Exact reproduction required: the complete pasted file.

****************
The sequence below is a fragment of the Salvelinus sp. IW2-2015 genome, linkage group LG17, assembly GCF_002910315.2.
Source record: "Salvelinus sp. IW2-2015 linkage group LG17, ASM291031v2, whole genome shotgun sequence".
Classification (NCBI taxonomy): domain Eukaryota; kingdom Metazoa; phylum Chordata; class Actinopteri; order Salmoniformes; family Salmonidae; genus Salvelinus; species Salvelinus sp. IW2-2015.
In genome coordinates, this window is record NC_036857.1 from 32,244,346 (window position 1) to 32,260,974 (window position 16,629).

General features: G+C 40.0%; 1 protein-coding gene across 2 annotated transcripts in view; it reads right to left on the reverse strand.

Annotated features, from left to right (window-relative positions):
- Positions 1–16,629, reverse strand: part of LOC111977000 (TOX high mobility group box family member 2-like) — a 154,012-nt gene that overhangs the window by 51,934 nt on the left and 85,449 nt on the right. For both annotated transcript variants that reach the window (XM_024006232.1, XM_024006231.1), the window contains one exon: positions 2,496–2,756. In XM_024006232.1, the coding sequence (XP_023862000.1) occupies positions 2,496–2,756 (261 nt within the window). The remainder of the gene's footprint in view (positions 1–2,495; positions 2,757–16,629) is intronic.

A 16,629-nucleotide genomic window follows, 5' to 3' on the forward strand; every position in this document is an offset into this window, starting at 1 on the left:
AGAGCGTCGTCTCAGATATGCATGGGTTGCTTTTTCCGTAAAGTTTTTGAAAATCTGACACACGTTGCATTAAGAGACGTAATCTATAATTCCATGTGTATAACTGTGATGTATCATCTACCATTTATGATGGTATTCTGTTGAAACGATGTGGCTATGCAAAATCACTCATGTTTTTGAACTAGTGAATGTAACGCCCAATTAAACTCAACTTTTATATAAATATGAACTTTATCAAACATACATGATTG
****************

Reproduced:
The sequence below is a fragment of the Salvelinus sp. IW2-2015 genome, linkage group LG17, assembly GCF_002910315.2.
Source record: "Salvelinus sp. IW2-2015 linkage group LG17, ASM291031v2, whole genome shotgun sequence".
Classification (NCBI taxonomy): domain Eukaryota; kingdom Metazoa; phylum Chordata; class Actinopteri; order Salmoniformes; family Salmonidae; genus Salvelinus; species Salvelinus sp. IW2-2015.
In genome coordinates, this window is record NC_036857.1 from 32,244,346 (window position 1) to 32,260,974 (window position 16,629).

General features: G+C 40.0%; 1 protein-coding gene across 2 annotated transcripts in view; it reads right to left on the reverse strand.

Annotated features, from left to right (window-relative positions):
- Positions 1–16,629, reverse strand: part of LOC111977000 (TOX high mobility group box family member 2-like) — a 154,012-nt gene that overhangs the window by 51,934 nt on the left and 85,449 nt on the right. For both annotated transcript variants that reach the window (XM_024006232.1, XM_024006231.1), the window contains one exon: positions 2,496–2,756. In XM_024006232.1, the coding sequence (XP_023862000.1) occupies positions 2,496–2,756 (261 nt within the window). The remainder of the gene's footprint in view (positions 1–2,495; positions 2,757–16,629) is intronic.

A 16,629-nucleotide genomic window follows, 5' to 3' on the forward strand; every position in this document is an offset into this window, starting at 1 on the left:
AGAGCGTCGTCTCAGATATGCATGGGTTGCTTTTTCCGTAAAGTTTTTGAAAATCTGACACACGTTGCATTAAGAGACGTAATCTATAATTCCATGTGTATAACTGTGATGTATCATCTACCATTTATGATGGTATTCTGTTGAAACGATGTGGCTATGCAAAATCACTCATGTTTTTGAACTAGTGAATGTAACGCCCAATTAAACTCAACTTTTATATAAATATGAACTTTATCAAACATACATGATTG